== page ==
“I declare that I spread mine to match yours! For, though I have found exceptions, you have found the very common rule. The girgs here are overwhelmingly injured about the eyes. Indeed! To honor your discovery, I shall ask the natives that most stupid-sounding of questions, about why everyone’s eyes are injured!” And, so saying, Itharieth became a smaller and darker girg, dressed in the traditional costume of Darsa, and paid a few (probably stolen) small coins for a massage, for he had noted that masseurs in Srad converse with their clients while they work.
“Good afternoon to you, spoirant,” said Itharieth. (The odd honorific means literally ‘one of ritually pure nature’ and is used roughly as ‘sir’ or ‘madam’ as appropriate.) “Might I inquire your rates of massage?”
“For you, good spoirant of Darsa, nine hathas for the ‘typical’, fifteen for the ‘exceptionally pleasant’, eighteen for the ‘expunger of cramps’, and twenty-one for the ‘altogether’. Or, if you are penurious to the point of incompetence, four for the ‘inadequate’.” The masseuse was an older girg woman, dressed threadbare robes that were once dyed greens and browns, and her hand-pads and forearms were mighty.
Itharieth counted out eight triangles of bronze worth three hathas each. “If I may, I shall pay for the ‘altogether’, and with a bonus for your mellifluous voice, for it has been a day both profitable and crampiful.”
“Wealthy spoirant of Darsa, it shall be as you wish!” The triangles vanished. “Please remove your upper garment and allow me to brush you lightly with freshly-crushed aromatic twukka-reeds from a secret place on the banks of the Z’narn! When Nazyim performs the ‘altogether’, her client rejoices with many senses!” Itharieth took his place on a sort of cot in the shade of an umbrella in the street.
“Nazyim is indeed expert at her most noble craft!” said Itharieth, doing his best to relax enough to enjoy the massage, and not think too much about how amused Psajathrion might be. Nazyim inquired about his line of trade, his religious affiliation, his family; Itharieth answered with vague generalities and obscure wording. He asked similar questions of her, and eventually got around to asking, “And what of the irritations that everyone in Srad has about the eyes?”
“Oh, the eye-worms, the horrid, horrid eye-worms! The plague of Srad, they are! You do not know what sorts of pains you are spared, not to have the eyeworms in Darsa! Why, nearly every day I awake to feel the vile orange things hatching in the corners of my eyes! I must dip a clean rag in vinegar and carefully wipe them all off, first thing in the morning! Painful, yes, and the vinegar is painful! But if I miss a single one, it will surely chew a channel down my face, and hurt a dozenfold, and belike leave a scar to ruin my beauty!”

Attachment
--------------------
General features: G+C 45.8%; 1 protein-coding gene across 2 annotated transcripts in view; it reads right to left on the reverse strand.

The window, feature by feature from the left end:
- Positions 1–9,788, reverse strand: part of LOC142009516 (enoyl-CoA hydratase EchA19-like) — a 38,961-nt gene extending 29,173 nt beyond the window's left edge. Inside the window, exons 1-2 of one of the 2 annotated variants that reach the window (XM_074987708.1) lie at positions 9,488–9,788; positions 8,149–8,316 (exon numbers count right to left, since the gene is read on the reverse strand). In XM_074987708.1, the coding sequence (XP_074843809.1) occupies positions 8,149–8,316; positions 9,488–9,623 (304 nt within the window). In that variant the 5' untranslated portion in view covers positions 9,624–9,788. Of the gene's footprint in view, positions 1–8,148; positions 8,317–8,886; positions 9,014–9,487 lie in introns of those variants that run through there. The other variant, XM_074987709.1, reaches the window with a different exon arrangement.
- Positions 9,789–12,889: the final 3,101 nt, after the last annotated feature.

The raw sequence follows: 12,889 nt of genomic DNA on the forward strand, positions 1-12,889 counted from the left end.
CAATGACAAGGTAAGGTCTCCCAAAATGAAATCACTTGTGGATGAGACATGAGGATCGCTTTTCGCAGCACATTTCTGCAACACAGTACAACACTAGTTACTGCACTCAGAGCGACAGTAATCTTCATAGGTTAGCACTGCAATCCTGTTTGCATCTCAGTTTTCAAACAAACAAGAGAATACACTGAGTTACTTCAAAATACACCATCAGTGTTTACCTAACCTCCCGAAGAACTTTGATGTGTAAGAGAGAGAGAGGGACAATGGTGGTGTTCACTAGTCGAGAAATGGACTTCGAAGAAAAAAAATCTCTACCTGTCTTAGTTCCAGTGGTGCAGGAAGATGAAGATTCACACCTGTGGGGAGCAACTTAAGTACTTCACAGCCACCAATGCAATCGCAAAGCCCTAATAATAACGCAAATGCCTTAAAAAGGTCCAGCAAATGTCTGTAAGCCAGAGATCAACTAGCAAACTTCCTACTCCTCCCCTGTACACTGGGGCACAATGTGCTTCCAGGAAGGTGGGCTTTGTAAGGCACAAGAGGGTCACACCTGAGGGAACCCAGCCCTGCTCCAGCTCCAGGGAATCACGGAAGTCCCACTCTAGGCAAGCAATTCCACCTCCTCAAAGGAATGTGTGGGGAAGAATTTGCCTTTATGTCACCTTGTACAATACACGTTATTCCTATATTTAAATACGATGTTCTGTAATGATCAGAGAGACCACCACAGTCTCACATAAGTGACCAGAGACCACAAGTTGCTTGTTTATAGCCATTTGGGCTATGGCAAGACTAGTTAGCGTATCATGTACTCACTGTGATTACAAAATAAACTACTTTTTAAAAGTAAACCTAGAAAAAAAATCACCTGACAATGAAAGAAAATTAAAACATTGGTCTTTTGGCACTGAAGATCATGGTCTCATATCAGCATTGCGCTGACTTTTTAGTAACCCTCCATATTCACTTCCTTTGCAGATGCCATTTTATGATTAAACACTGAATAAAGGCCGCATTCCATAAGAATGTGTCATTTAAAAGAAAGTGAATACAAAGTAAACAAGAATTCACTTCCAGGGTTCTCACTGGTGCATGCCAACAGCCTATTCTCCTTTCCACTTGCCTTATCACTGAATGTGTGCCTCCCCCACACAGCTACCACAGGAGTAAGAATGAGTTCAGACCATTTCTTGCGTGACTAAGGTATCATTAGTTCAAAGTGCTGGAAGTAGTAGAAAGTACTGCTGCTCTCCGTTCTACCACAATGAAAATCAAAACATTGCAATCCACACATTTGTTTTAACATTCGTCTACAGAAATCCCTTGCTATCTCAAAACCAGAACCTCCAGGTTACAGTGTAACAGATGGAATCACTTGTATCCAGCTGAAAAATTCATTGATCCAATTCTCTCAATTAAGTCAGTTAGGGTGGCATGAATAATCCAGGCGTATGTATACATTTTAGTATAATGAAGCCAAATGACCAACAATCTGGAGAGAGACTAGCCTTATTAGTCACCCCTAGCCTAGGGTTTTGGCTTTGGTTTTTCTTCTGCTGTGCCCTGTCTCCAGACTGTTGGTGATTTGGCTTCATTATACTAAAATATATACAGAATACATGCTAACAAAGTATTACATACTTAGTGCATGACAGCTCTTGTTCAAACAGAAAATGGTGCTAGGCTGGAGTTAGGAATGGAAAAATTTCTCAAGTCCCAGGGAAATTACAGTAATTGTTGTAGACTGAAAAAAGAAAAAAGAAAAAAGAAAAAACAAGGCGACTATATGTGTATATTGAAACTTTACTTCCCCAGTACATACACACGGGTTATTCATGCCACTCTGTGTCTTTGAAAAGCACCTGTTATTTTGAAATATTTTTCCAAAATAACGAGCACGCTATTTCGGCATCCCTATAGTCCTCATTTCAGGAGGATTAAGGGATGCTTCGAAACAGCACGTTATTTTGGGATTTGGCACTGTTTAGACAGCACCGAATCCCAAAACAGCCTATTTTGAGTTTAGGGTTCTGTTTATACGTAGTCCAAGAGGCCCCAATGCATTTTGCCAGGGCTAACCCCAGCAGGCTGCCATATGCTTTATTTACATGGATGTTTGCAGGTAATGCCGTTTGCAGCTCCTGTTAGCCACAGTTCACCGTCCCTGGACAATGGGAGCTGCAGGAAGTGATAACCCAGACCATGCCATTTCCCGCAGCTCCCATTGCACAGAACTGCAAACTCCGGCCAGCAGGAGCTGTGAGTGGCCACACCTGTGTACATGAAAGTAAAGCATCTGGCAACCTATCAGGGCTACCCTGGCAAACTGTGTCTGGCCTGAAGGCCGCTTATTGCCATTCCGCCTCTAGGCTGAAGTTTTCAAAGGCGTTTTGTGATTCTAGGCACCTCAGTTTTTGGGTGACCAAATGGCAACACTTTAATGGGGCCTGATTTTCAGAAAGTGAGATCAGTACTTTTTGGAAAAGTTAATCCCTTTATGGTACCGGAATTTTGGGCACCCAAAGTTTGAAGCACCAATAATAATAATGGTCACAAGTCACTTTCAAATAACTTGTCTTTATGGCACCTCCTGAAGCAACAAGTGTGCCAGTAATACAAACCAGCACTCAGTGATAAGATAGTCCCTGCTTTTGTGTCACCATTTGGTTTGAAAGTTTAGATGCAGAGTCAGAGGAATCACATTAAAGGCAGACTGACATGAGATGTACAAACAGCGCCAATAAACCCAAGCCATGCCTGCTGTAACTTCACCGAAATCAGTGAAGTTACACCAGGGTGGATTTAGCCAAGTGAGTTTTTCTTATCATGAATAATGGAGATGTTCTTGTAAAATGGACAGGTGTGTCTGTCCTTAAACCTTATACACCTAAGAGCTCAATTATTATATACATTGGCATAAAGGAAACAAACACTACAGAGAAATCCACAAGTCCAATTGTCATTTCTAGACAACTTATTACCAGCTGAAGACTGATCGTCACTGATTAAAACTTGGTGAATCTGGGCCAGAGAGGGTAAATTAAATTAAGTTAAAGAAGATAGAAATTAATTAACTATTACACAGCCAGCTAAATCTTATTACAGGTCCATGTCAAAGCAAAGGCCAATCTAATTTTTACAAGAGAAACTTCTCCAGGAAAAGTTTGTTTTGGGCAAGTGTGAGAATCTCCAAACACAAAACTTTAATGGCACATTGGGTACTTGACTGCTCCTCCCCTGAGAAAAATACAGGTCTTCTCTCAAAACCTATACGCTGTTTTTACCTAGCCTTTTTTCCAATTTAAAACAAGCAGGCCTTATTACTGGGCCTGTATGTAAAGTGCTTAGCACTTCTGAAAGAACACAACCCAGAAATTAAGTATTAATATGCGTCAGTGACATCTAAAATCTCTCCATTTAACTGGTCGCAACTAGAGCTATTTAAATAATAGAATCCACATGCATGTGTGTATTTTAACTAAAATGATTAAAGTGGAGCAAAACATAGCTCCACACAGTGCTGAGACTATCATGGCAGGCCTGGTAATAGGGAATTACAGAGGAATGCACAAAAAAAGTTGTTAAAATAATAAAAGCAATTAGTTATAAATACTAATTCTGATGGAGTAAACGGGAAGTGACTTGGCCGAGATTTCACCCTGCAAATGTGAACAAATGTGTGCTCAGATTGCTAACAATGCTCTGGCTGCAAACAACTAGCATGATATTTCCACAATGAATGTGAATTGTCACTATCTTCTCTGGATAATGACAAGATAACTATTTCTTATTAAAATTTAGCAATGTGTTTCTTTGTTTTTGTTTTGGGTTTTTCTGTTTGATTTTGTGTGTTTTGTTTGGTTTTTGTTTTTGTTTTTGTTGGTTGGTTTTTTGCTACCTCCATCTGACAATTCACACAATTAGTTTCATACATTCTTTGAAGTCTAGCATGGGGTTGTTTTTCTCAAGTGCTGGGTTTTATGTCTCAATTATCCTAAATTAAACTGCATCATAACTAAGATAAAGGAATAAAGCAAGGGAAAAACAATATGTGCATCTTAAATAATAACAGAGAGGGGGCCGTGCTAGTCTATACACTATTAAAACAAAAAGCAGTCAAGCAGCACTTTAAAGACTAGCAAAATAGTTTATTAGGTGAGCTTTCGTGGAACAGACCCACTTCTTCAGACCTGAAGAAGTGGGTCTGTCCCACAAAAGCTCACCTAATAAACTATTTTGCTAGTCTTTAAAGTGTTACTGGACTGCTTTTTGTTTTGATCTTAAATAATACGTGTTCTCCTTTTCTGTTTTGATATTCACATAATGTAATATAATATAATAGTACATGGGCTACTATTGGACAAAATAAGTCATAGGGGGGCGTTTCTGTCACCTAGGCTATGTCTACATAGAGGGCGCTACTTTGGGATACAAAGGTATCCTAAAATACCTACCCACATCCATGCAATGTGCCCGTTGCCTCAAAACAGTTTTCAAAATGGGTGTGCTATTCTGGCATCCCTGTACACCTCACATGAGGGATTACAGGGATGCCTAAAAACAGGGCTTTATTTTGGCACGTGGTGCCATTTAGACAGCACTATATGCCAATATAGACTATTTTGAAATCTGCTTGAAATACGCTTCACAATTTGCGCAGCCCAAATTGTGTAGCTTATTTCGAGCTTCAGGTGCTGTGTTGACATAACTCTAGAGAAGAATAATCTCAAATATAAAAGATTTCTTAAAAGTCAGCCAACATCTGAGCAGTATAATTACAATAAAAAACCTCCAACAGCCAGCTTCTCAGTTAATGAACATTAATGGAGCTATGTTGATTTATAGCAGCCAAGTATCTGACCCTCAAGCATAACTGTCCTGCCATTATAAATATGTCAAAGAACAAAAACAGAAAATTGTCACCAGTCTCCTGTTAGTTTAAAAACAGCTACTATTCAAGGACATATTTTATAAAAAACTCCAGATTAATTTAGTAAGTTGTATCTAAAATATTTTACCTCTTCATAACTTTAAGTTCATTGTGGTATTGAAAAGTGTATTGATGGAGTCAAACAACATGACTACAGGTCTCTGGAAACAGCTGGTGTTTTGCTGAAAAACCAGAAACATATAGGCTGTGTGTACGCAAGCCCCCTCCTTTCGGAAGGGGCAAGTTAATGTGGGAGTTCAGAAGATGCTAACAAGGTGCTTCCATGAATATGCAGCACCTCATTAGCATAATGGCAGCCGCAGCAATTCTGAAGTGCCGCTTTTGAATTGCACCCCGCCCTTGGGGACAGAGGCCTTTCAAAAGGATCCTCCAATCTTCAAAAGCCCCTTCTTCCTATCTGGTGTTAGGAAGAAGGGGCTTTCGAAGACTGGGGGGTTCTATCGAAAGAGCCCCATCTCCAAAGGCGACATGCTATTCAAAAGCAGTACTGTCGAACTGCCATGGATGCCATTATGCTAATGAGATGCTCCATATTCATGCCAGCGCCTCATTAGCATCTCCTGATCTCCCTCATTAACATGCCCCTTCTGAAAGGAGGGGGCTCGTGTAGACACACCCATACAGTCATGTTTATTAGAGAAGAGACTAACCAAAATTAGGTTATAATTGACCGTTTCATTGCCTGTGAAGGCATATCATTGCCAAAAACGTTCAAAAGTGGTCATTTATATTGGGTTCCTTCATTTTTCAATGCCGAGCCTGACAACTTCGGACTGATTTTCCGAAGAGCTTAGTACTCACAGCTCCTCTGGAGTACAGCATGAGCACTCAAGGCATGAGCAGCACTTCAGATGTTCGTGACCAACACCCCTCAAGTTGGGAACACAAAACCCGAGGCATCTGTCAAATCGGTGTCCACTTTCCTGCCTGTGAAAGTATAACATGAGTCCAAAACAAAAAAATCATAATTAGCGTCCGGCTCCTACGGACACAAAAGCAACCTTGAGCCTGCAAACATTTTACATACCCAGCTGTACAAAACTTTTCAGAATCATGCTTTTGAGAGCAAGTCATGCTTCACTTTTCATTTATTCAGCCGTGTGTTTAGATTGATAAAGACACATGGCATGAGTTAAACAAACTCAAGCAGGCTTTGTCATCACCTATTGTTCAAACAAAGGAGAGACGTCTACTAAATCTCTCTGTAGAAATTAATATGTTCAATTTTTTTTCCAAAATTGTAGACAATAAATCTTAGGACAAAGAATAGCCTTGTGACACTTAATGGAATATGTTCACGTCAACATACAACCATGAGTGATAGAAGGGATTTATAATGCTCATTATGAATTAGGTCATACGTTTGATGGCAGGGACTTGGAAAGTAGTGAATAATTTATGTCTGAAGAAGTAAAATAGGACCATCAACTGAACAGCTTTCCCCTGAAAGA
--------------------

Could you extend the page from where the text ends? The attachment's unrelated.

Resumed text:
“Whence come these eye-worms?” asked the dragon, grunting a bit as Nazyim rolled a heavy and hot stone cylinder over his back in ways that he seems to have enjoyed considerably.
“Oh, that! Who knows? Some people say that the god Hopobén has cursed us with them, for fear that, without some such reminder of our mortality, we would become so exceedingly great in our technology and our culture that we would rival the gods. Others say that the merchants of vinegar have conjured them from some perditional realm to sell more vinegar, though I have noticed that the merchants are just as afflicted as the rest of us. Or perhaps it is a consequence of eating pig-peas, which as you surely have noticed, are served here at every meal of the day, just as twug-peas are served in your Darsa. Ah! Scholars say that in the ancient days two mighty wizards fought a war on this land, and contaminated it with a vile spell. I do not hold with that story, for I lived in Mumsu for twenty years, and every Sradite in Srad-down there was just as afflicted as we are here, and only the occasional handful of Mums. Or perhaps it is a protection for our land: we are tough enough to endure the eye-worms, but no invader would take our land and the parasites that come with them!”
“Extraordinary,” murmured Itharieth. “Why is it that children and animals are spared?”
Nayzim placed a cotton pad under Itharieth’s remaining clothes, and (according to Psajathrion) brought him to a sudden orgasm. “Something about pride, maybe? That’s what the priests say sometimes. Though once a child is three or four their pride comes in, I suppose. Animals maybe don’t have any at all. Anyhow we don’t know. There, do you feel better now?”
“Why, indeed I do,” said Itharieth. “I was not expecting that!”
Nayzim wiped with the pad, and tossed it into her laundry hamper. “Not the custom in Darsa, I suppose? We’ve got to have our own famous pleasures to make up for the eye-worms! Now, roll on your side, and you shall feel the thunder-bronze used most nicely!”
And, evidently, it was. Itharieth reportedly enjoyed the remaining half-hour of massage in full measure, and tipped Nayzim nine more hathas.
“Well, thank you considerably!” said Nayzim. “May you and your companions have a delightful and profitable journey here!”
“I’m sure we will,” said Itharieth.
And was quite surprised when a slimy, barbed of curse — some invisible magic — struck against his the Hoplonton. He looked around with many senses: the gods were just as far off as usual on Girgar, but the theotic field had perhaps quivered.Support this project! Show that you’re reading it by exchanging notes with the characters, other readers, the writer, and occasional other entities at sythyry.livejournal.com. And/or buy Bard Bloom’s books on Amazon, especially Mating Flight and World in My Claws, the prequel to this story. Also: Glossary and Dramatis Personae.